Published on September 20th, 2012 | by Phoenix1
Concert Review: Slash featuring Myles Kennedy and the Conspirators, The Tabernacle Atlanta, 9/12/12
Like I discussed with Alanis Morissette last week, Slash is one of those musicians who has had quite the illustrious career. Starting out with Guns ‘N Roses in the late 80s and early 90s, he helped pave the way for the grunge movement that swept through in the mid to late 90s. He then formed the band Slash’s Snakepit, which was well received but flew under the radar, probably as a result of the band’s rotating cast of characters. Finally, he formed Velvet Revolver with many of the members of the original G’NR along with Stone Temple Pilots vocalist Scott Weiland, but that group fell apart in 2007 due to the ego-induced strife that often plagues supergroups. Slash finally decided he’d had enough of bands, and released an eponymous solo album with a bunch of singers making guest roles in 2010. He hit it off with one of those singers so well that he formed a touring band around him and recorded an album, Apocalyptic Love, with him that was released this past May. That singer is Myles Kennedy, whom fans of Alter Bridge will instantly recognize as their lead singer.
I had seen Slash & Myles one other time, on their tour behind the first solo album, in Norfolk, VA at the NorVA, so naturally, I found myself comparing this show to the last one. The openers were a band called City of Treason, who brought a lot of hard-rocking vibes to warm up the crowd, but were unfortunately limited by a problem that persisted throughout the entire set: the instruments were turned up so loud that it was difficult to understand anything the vocalist was singing. The bad mix, unfortunately, endured throughout all three bands that played. While I didn’t know any of City of Treason’s songs, they seemed to know how to work a crowd decently well, and I do want to look into them in the future (and may blog about them).
The second opener was Foxy Shazam, whose work I have a passing familiarity with. Their song, “Unstoppable,” is on one of my video games. Judging by that song, and their set, if imitation is the sincerest form of flattery, then these guys must really love Queen. When I first heard “Unstoppable,” I honestly thought it was a deep cut from a Queen album. And the lead singer, Eric Sean Nally, can only be described as Freddie Mercury with ADHD. Most of the photos I took of him are as blurry as can be, because he simply would not stand still for any length of time. But boy, did Foxy bring the energy. They have a balls-out style that I admire, and I enjoyed their set. Some of the other songs they played were, “Welcome to the Church of Rock & Roll,” and “I Like It,” both of which I want to listen to the studio versions of.
Then, finally, Slash and Myles ripped into their set. They kicked off with “Halo,” a song from their new album. I’m not a huge fan of Apocalyptic Love, to be honest, because I feel like Slash is trying to make Myles into the next incarnation of Axl Rose on that record, but that’s not his style. I think Myles is the more talented vocalist, but his voice is more melodic and smooth and less staccato like Axl’s. But “Halo” was good. Other highlights from the new album included “Not for Me,” (which Myles said was “about an epiphany”) “Carolina,” and “Anastasia.” “You’re a Lie,” the first single from the album, went off especially well.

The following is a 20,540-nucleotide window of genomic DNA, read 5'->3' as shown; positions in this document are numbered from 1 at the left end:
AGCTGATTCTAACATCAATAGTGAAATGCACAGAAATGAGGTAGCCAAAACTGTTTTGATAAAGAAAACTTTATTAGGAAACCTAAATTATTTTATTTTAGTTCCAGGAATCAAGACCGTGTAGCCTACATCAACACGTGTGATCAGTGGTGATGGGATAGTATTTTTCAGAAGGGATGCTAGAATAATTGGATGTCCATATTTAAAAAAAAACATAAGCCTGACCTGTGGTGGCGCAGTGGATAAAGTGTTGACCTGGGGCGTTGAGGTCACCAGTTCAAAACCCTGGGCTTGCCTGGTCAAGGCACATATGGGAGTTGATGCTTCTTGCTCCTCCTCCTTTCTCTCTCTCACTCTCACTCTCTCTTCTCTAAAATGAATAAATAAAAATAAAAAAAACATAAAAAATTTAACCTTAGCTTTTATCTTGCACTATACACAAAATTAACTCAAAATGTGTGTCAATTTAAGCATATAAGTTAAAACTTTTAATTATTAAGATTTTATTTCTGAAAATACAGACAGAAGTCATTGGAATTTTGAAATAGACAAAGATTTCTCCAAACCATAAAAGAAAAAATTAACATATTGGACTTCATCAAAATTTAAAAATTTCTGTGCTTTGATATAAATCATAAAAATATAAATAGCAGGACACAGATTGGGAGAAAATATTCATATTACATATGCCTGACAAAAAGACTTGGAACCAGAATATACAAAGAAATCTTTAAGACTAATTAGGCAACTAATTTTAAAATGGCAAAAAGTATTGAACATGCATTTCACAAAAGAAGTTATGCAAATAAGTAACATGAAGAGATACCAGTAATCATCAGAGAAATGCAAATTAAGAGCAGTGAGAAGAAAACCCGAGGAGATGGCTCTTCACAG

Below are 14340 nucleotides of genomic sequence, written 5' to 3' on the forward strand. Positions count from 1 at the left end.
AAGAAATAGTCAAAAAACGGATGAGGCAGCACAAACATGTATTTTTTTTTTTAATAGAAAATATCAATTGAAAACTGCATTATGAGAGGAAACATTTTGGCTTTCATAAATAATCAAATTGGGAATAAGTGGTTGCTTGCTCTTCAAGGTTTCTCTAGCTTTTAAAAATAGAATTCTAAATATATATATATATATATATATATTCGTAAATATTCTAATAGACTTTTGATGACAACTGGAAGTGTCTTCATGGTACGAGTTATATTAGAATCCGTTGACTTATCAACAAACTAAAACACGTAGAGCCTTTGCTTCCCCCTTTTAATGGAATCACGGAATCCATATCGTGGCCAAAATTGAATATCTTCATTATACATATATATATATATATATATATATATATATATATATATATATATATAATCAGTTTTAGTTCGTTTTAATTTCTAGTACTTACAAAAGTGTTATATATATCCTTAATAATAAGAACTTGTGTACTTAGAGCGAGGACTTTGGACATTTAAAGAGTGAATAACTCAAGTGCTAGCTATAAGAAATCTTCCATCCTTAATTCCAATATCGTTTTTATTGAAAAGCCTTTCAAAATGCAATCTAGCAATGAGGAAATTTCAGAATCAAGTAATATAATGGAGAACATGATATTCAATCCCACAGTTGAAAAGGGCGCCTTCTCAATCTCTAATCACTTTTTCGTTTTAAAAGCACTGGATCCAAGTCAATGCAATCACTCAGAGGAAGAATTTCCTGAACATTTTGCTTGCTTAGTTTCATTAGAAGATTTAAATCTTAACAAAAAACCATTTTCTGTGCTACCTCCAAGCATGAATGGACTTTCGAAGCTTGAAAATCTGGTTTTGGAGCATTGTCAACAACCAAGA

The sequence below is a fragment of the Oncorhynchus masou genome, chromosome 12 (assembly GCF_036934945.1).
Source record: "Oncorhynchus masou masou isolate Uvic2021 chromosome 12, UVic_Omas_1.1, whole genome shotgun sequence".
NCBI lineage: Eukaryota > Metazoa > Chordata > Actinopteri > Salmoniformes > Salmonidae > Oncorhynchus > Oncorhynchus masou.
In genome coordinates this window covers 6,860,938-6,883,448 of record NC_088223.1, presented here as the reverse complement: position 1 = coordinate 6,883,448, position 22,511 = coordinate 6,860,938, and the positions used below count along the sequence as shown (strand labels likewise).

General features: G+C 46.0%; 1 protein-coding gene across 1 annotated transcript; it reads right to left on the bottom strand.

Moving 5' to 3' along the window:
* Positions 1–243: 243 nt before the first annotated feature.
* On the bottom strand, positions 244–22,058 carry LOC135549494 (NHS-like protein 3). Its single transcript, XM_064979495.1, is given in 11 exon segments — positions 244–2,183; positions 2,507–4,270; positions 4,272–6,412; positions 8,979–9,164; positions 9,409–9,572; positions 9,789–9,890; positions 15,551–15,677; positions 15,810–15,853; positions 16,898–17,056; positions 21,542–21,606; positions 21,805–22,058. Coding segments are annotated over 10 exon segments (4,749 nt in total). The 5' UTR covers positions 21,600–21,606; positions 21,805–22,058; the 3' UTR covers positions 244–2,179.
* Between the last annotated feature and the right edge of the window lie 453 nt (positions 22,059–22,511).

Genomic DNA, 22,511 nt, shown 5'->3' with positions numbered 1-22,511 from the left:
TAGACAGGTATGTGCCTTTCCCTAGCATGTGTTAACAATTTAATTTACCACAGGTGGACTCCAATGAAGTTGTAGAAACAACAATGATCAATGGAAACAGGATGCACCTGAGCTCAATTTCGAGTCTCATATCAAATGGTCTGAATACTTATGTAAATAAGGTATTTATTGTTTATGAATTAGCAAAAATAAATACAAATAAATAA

The inclusion of the new songs unfortunately meant that some of the G’NR covers and songs from the first album had to go, but the ones that were played were quite good. Myles sang his heart out on “Back from Cali,” hitting the high notes at the end of the song beautifully. That song and “Starlight,” from Slash’s first solo album (and played during the concert), really show off Myles’s voice as it is properly used, in my opinion. Myles can also give the right groove on Guns ‘N Roses songs, as he showed on “Rocket Queen,” “Sweet Child O’Mine,” and “Nightrain.” The duo even turned in two Velvet Revolver covers, “Slither,” and “Fall to Pieces,” with its amazing “falling bricks” guitar line.
Bassist Todd Kerns even got in on the act, singing on “Doctor Alibi” (from the debut solo record) and “Out Ta Get Me” (G’NR). Though the aforementioned mixing problem rendered his voice mostly unintelligible. Slash and Myles also traded solos in a bluesy jam they did, which I liked because it was a nice change of pace from the rockier nature of the rest of the show. Slash also performed his instrumental version of the Godfather theme, which has become a staple on his solo tours. The set ended with “Paradise City,” which was perfect to end on, because like “Sweet Child,” it’s one of those Guns ‘N Roses songs that meanders around after the first chorus or two, leaving plenty of room for Slash to throw in some improvisation and stretch out the song so the show could end on the highest of notes.
Overall, I enjoyed the show. Myles is certainly honing his frontman skills. When he plays with Alter Bridge, he usually plays guitar and sings, so his ability to work the crowd is a little more limited. But playing with Slash has allowed Myles to explore a whole new aspect of performing, and has made him a better musician in my mind. Slash, for his part, proved he can still bring it, having survived the horrible endings of two of his bands with his shredding skills intact. I still get wide-eyed and open-mouthed whenever he rips into one of his amazing solos. I probably enjoyed the NorVa show a bit more because of the mixing issues, and the inclusion of more songs I enjoyed and was more familiar with (which the band couldn’t really help, I guess… the Norfolk show even included an Alter Bridge cover!), but I’d still give this show a solid 8/10.